So that’s my motivation, that no matter how I’m feeling beforehand, I know I’m going to get what I need from my practice by tuning into myself and tuning out the rest of world for an hour or 15 minutes or 20 minutes or whatever it is.

What part of your practice do you gain the most from?

Can I say savasana? (laughs)

Actually, it’s the same thing in my own practice as what I guide in my classes. The centering and the three breaths that I lead (or practice) at the beginning and the end. It’s the softening and the tuning out and tapping into myself. It doesn’t matter what kind of movements happen in between the beginning and the end. It’s those three breaths. And sometimes that’s my yoga practice for the day, taking those three breaths and becoming softer and more in-tune and connected.

What made you want to become a yoga teacher?

I knew pretty much from the beginning. That first week when I began practicing yoga I would look around and wonder why these people were torturing themselves like that, but then it clicked I was like, “Oh, this is amazing and I have to share it with the world!” And I started recruiting friends and boyfriends and anybody I knew to come do yoga. I was a yoga evangelist and I really knew that I wanted to share it.

But when I moved to New York there was no time to commit to yoga teacher training. I was always either on tour or otherwise had too much going on and I couldn’t guarantee or carve out however much time it was going to take to do the training, and I didn’t have the money to do the training.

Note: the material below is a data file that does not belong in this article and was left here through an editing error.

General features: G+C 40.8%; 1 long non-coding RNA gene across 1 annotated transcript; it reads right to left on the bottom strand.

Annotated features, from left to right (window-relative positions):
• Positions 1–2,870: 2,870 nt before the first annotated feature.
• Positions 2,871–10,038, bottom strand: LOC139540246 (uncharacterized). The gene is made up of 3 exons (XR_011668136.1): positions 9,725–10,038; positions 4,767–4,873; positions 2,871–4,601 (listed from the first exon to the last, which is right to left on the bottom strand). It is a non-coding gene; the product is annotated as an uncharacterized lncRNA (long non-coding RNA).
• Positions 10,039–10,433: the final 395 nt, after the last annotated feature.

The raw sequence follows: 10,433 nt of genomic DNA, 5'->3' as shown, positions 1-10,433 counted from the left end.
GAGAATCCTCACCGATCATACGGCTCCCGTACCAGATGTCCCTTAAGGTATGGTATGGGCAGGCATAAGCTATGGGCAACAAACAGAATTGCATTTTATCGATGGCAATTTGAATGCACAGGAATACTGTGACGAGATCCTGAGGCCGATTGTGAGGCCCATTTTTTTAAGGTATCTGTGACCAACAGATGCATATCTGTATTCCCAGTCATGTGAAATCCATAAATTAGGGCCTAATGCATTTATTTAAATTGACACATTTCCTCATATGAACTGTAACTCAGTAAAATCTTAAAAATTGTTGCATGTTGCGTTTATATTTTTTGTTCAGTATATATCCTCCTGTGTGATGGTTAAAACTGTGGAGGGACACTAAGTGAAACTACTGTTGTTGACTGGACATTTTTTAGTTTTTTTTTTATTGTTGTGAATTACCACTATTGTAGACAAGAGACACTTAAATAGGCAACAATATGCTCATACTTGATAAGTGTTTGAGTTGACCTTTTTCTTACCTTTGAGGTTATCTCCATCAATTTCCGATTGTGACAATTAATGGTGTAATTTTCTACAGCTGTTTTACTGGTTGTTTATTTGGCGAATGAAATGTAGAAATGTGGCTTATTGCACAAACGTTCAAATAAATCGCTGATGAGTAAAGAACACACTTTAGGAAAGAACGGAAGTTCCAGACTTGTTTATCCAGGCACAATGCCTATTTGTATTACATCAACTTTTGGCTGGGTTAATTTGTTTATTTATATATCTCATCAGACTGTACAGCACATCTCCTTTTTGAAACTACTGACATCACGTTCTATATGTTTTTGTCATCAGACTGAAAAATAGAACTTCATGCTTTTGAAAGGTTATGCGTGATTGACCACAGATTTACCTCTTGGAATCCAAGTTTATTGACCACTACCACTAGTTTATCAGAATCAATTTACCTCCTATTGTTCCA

So finally, 10 years after I started practicing, everything came together so that I could. And I’m actually really glad that it took that long. Because I think I needed that 10 years of life experience and yoga practice to feel like I could actually feel confident sharing it with people in that way.

I think that things fall into place the way they’re meant to. I rode the waves until they put me where I needed to be. And I’m really glad that it worked out that way.

But to get back to why I wanted to become a yoga teacher, I knew how I felt after practice, especially if it was a class with a super inspiring teacher, or somebody who gave me the space to really be free, and I wanted to give other people that same experience, that same feeling.

When did you start teaching?

In 2015. August 2 will be my 3rd anniversary.

What are your main objectives in your teaching?